Háldi Transboundary Area

Two hikers on an open fell area. It is sunny summer day. The landscape is very rocky.

Agreement of the Háldi Transboundary Area

The Háldi Transboundary Area consist of the Käsivarsi Wilderness Area in Finland and Reisa National Park and Ráisduottarháldi Protected Landscape in Norway. The cooperative area has been formed in 2020 by an agreement between Metsähallitus and the Board of Reisa National Park and Ráisduottarháldi Landscape Protected Area. The co-operative management of the area includes also functional connections in the surrounding area towards Kilpisjärvi, Kåfjord, Reisa Valley and Kautokeino.

Two fishermen ice fishing on a lake. The other one has a fish on his hand.

The purpose of the cooperation is to protect natural and cultural values of the area and ensure sustainable use across borders. The cooperation agreement does not change any regulations of the protected areas and follows their official management plans. The cooperation is organized according to the model of EUROPARC Federation, network of European protected areas. The Háldi Transboundary Area is a member of the European Transboundary Parks Network TransParcNet and has a certificate of the transboundary park cooperation (europarc.org). Logo of the EUROPARC Transboundary Parc Network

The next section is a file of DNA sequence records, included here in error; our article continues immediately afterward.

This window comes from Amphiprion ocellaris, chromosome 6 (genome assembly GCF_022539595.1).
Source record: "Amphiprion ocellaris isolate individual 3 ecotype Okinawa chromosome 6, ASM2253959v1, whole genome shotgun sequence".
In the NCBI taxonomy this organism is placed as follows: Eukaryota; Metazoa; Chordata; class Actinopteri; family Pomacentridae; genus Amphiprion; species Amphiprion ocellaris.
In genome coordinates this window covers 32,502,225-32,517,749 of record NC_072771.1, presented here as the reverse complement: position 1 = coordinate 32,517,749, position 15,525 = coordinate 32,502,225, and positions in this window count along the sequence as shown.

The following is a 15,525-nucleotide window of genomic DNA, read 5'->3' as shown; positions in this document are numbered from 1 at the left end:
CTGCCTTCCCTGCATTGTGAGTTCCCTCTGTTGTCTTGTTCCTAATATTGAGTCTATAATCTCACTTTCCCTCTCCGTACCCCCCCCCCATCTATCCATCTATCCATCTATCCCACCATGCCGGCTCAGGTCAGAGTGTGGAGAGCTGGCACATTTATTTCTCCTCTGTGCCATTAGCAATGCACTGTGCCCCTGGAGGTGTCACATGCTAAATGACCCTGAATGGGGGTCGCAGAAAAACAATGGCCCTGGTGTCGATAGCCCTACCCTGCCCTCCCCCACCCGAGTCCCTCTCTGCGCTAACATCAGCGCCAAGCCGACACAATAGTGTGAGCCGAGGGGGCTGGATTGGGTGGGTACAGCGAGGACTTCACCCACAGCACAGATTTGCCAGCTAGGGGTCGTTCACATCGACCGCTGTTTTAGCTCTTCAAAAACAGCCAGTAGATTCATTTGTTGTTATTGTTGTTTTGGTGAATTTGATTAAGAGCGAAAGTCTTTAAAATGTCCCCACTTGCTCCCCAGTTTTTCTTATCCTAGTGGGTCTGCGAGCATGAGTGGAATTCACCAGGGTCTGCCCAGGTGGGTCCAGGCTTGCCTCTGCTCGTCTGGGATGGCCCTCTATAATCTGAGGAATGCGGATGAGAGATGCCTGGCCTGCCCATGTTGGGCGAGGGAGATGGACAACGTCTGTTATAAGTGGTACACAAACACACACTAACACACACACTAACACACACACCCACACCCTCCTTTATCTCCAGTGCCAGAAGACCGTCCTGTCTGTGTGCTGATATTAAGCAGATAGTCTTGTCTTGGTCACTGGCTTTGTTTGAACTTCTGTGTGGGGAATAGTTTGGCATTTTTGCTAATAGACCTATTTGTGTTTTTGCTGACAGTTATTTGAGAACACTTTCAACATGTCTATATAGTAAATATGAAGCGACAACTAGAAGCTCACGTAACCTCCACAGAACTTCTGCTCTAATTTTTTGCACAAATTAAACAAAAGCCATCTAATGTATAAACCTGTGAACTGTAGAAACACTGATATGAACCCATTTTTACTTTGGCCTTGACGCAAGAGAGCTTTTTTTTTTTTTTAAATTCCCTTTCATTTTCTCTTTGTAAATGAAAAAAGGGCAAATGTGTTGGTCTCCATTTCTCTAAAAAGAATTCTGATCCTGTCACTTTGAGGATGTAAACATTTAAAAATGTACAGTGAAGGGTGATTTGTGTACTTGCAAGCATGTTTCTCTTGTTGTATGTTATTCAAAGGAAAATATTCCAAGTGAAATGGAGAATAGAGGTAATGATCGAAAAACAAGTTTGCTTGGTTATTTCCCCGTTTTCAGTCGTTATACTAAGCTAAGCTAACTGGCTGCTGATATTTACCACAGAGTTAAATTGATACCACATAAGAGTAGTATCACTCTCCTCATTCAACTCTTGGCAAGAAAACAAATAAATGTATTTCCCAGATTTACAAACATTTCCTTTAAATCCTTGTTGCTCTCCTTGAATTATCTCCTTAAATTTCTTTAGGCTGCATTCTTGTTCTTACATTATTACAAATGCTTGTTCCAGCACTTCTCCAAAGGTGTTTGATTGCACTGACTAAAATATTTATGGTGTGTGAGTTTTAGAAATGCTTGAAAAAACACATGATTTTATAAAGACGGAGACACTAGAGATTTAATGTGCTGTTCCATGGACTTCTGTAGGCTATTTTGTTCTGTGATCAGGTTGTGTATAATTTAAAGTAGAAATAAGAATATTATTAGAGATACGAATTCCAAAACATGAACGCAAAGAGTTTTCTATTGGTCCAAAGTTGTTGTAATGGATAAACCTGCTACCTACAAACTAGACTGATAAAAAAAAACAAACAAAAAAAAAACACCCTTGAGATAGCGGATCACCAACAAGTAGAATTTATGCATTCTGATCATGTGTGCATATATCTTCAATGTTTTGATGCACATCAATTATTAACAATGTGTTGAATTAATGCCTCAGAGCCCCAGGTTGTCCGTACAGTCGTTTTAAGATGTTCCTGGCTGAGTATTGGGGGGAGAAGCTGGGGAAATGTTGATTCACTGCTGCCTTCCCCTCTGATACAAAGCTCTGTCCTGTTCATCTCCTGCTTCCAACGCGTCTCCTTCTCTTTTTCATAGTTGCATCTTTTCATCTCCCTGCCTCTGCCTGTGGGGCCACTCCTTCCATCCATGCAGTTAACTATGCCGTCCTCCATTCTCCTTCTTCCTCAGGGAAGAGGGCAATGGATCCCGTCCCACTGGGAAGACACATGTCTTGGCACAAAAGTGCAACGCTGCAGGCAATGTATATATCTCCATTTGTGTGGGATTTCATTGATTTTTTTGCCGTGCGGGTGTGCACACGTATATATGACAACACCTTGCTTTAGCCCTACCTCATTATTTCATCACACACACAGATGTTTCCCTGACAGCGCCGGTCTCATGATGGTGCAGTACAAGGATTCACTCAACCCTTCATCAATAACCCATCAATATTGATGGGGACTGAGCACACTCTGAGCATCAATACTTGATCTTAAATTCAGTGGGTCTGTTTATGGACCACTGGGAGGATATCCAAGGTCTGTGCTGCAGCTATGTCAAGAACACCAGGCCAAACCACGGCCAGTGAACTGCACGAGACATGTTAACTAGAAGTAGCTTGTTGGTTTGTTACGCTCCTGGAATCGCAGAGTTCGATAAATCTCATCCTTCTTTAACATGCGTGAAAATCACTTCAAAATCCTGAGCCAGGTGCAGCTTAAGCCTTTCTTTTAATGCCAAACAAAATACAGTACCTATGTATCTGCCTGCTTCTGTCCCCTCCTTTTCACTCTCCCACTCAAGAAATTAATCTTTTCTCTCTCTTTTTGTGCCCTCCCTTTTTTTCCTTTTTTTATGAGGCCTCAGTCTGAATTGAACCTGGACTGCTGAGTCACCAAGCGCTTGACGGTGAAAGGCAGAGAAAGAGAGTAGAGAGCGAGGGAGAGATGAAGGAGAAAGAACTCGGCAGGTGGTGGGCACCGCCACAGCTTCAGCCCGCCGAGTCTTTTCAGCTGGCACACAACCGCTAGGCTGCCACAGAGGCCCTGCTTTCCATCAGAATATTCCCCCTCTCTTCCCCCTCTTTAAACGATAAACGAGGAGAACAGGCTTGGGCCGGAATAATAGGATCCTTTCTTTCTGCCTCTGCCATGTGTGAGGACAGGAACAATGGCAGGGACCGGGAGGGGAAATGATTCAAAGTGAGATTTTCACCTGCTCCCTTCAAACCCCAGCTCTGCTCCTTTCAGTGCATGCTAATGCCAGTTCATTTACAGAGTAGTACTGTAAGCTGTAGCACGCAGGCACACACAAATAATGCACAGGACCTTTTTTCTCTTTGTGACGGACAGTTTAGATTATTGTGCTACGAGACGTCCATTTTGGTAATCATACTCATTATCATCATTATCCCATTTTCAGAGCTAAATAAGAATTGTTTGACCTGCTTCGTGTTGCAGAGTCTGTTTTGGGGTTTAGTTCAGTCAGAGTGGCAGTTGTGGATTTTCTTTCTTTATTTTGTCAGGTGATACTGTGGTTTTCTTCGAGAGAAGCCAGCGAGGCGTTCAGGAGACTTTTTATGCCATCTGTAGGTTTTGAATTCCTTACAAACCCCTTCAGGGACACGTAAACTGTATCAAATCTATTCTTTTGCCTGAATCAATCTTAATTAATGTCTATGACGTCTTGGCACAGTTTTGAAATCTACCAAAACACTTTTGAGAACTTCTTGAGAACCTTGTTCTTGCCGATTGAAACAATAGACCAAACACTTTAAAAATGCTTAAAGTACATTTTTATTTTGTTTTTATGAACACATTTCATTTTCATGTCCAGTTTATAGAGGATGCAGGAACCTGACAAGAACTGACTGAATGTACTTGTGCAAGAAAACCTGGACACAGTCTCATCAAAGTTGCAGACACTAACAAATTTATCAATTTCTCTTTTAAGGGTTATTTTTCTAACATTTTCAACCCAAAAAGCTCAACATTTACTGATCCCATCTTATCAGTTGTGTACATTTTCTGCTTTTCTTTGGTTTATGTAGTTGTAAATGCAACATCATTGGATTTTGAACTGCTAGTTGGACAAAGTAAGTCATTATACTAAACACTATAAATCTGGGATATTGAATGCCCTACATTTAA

Common Wilderness 

The highest point in Finland, Háldičohkka 1324 m, is located on the Norwegian border. The other peak on the Norwegian side, Ráisduottarháldi, is even higher, 1361 m above sea level. The border divides the surrounding Háldi region between Finland and Norway. This Arctic region of continental Europe is a vast wilderness without roads and permanent settlement. It belongs to the Sámi homeland on both sides of the border and is important for reindeer husbandry.

The Háldi region can be divided to three main types of landscape: rocky fells, open or mountain birch covered plateau and river valleys. Natural watercourses are characteristic in the region. On the Finnish side, rivers flow through the Tornion–Muonionjoki River into the Gulf of Bothnia, and in Norway into the Arctic Ocean. The national border runs along the watershed. A large number of endangered species can be found in the region. Such are the species that require calcareous bedrock that survive in the Arctic climate. This unique nature is threatened by human activity and climate change.